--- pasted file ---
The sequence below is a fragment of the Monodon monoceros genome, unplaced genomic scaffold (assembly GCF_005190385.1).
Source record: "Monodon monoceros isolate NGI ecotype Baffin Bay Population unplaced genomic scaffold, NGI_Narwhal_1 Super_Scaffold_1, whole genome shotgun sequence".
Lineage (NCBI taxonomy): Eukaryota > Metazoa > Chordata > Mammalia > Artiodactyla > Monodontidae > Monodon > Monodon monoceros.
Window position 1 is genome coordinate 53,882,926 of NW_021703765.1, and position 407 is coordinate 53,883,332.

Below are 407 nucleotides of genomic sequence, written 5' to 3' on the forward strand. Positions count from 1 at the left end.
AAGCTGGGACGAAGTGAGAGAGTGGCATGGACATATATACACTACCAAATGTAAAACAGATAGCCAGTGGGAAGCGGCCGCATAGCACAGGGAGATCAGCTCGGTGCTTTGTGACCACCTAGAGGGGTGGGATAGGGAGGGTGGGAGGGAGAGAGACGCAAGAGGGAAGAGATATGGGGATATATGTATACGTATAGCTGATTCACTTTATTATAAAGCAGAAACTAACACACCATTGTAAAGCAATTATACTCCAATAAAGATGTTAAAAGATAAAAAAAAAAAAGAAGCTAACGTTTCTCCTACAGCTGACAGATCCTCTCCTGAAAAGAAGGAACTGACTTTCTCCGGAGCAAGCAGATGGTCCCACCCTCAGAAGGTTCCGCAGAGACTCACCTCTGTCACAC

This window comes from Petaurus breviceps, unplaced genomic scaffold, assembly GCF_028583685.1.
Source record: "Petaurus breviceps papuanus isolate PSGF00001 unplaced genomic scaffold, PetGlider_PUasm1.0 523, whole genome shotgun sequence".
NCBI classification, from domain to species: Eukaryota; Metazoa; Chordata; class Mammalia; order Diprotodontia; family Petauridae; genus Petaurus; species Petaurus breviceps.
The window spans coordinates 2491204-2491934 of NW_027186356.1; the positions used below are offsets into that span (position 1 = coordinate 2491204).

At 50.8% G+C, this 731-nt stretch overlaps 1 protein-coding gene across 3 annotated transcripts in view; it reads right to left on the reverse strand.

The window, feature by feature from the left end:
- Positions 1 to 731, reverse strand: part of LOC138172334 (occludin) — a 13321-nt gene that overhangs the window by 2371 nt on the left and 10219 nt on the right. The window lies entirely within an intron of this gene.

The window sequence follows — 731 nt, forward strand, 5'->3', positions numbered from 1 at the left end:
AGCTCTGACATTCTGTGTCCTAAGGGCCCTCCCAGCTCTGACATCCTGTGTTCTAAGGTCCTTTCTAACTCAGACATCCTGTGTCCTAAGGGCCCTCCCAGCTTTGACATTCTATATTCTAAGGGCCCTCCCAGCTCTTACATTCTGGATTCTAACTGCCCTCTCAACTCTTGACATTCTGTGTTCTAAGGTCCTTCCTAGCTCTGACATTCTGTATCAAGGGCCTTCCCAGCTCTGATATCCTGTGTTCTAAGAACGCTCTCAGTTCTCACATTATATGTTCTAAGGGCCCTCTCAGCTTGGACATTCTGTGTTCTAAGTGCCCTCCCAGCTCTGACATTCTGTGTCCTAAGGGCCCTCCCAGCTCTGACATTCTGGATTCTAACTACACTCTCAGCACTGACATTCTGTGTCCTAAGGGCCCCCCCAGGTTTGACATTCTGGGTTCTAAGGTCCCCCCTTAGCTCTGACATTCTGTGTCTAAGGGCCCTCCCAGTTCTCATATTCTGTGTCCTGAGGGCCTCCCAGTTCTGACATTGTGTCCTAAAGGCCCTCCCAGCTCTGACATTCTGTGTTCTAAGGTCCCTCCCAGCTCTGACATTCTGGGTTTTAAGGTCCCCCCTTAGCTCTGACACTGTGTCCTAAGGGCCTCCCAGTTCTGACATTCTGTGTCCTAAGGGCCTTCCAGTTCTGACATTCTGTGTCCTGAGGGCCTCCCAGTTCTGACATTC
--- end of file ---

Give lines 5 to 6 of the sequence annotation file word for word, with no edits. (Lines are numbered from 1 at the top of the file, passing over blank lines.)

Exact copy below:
Below are 407 nucleotides of genomic sequence, written 5' to 3' on the forward strand. Positions count from 1 at the left end.
AAGCTGGGACGAAGTGAGAGAGTGGCATGGACATATATACACTACCAAATGTAAAACAGATAGCCAGTGGGAAGCGGCCGCATAGCACAGGGAGATCAGCTCGGTGCTTTGTGACCACCTAGAGGGGTGGGATAGGGAGGGTGGGAGGGAGAGAGACGCAAGAGGGAAGAGATATGGGGATATATGTATACGTATAGCTGATTCACTTTATTATAAAGCAGAAACTAACACACCATTGTAAAGCAATTATACTCCAATAAAGATGTTAAAAGATAAAAAAAAAAAAGAAGCTAACGTTTCTCCTACAGCTGACAGATCCTCTCCTGAAAAGAAGGAACTGACTTTCTCCGGAGCAAGCAGATGGTCCCACCCTCAGAAGGTTCCGCAGAGACTCACCTCTGTCACAC